The Poet

She was trying to say that we’re all dying
inside and out, walking farther than we’ve
worn appropriate shoes for. Who among us
hasn’t felt duped by the salesman for implying
his smile would come home with us? Ah,
the empty rooms fill with dust too quickly.
She dreamed about rolling around in it to put
the parts of herself that’d sloughed off back.
It’s the kind of thing the brain gets up to
when given too much time to mull. The poets
on their back covers all looking to the side
as if to say, “Did I remember to take
the chicken out of the freezer?” Making gods
out of flickering bulbs. A strange smell lingering
misdiagnosed as wisdom. There are so many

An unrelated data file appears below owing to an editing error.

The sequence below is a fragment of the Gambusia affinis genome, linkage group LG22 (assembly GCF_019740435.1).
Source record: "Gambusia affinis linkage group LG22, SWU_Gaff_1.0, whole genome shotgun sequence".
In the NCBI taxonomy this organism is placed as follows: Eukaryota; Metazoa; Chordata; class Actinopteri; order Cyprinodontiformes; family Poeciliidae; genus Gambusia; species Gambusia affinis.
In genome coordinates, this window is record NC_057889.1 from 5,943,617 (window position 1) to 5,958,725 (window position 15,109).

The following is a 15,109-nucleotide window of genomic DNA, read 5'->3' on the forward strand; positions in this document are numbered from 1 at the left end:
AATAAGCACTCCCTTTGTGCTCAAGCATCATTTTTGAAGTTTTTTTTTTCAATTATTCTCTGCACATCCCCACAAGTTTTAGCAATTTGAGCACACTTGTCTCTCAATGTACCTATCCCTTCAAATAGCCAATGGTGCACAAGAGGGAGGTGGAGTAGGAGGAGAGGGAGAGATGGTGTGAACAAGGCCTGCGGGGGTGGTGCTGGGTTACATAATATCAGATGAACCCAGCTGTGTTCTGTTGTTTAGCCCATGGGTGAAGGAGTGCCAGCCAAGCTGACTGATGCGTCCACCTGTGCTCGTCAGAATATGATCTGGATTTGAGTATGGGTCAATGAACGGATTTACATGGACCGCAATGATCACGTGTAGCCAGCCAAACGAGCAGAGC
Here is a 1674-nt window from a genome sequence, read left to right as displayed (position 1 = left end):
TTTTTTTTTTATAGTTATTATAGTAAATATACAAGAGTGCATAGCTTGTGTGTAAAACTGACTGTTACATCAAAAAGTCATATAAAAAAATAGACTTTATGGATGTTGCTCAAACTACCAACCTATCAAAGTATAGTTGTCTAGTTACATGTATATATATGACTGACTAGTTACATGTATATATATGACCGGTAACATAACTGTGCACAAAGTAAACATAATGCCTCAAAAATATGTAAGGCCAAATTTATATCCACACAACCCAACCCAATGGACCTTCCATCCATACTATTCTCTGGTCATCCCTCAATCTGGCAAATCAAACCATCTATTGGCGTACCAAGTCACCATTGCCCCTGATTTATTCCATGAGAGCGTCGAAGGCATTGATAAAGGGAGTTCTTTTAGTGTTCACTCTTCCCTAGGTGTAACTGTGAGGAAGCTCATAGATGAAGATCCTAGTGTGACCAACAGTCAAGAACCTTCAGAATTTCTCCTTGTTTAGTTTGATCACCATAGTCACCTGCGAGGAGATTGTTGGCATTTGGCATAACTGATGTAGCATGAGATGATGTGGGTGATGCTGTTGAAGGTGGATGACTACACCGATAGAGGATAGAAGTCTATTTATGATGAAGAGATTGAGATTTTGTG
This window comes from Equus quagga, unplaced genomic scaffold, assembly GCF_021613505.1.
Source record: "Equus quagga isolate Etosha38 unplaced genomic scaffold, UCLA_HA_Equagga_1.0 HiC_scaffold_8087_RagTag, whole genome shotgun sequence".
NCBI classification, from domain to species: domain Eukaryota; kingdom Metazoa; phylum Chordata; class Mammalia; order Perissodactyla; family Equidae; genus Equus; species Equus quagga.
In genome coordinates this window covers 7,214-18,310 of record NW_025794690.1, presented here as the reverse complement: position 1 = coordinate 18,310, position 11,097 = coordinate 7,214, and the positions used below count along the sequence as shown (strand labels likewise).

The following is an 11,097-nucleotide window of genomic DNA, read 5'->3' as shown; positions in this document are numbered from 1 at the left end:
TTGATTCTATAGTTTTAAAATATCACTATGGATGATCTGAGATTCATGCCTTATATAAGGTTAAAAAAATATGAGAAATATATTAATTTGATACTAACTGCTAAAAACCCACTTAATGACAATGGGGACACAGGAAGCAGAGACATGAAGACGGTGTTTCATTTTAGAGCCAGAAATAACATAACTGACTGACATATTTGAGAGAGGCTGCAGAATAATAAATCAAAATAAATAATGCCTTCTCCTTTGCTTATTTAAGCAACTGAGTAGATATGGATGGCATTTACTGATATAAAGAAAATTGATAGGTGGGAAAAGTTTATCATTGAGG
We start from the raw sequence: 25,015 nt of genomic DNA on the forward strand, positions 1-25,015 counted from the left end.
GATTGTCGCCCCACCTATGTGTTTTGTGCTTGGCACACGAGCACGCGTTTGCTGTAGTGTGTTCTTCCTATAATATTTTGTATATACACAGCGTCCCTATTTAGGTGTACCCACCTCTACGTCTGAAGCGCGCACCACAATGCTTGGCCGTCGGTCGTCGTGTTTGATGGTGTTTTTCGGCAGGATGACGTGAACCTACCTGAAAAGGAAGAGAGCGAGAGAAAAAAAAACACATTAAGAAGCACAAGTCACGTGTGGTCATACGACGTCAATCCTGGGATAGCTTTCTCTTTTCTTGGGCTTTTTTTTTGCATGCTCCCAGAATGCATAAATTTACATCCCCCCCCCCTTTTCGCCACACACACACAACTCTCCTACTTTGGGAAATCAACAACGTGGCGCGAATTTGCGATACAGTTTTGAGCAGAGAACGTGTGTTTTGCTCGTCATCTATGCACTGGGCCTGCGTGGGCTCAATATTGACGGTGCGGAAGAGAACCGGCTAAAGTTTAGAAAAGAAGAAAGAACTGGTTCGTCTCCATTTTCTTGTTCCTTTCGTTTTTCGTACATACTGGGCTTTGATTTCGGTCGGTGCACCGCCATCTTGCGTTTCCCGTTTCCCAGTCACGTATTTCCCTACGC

lies it’s nearly impossible to categorize them
other than by touch and sometimes taste.
The mouthfeel of love. The worn edges of loss.
Dying her hair was the only way she could think
of to hide from the bone man’s steady gaze.
Standing quiet on an elevator, hoping he won’t
try to talk about the weather. When the bell dings,
he gets off with her, follows her to her desk.
It’ll be like that, forever. Her, trying to get
something done. Him, bragging about his bass
boat, bony leg propped on her desk edge.

Raised on a rice and catfish farm in eastern Arkansas, CL Bledsoe is the author of more than twenty-five books, including the poetry collections Riceland, Trashcans in Love, Grief Bacon, and his newest, The Bottle Episode, as well as his latest novels Goodbye, Mr. Lonely and The Saviors. Bledsoe co-writes the humor blog How to Even, with Michael Gushue, located here: His own blog, Not Another TV Dad, is located here: He’s been published in hundreds of journals, newspapers, and websites that you’ve probably never heard of. Bledsoe lives in northern Virginia with his daughter.

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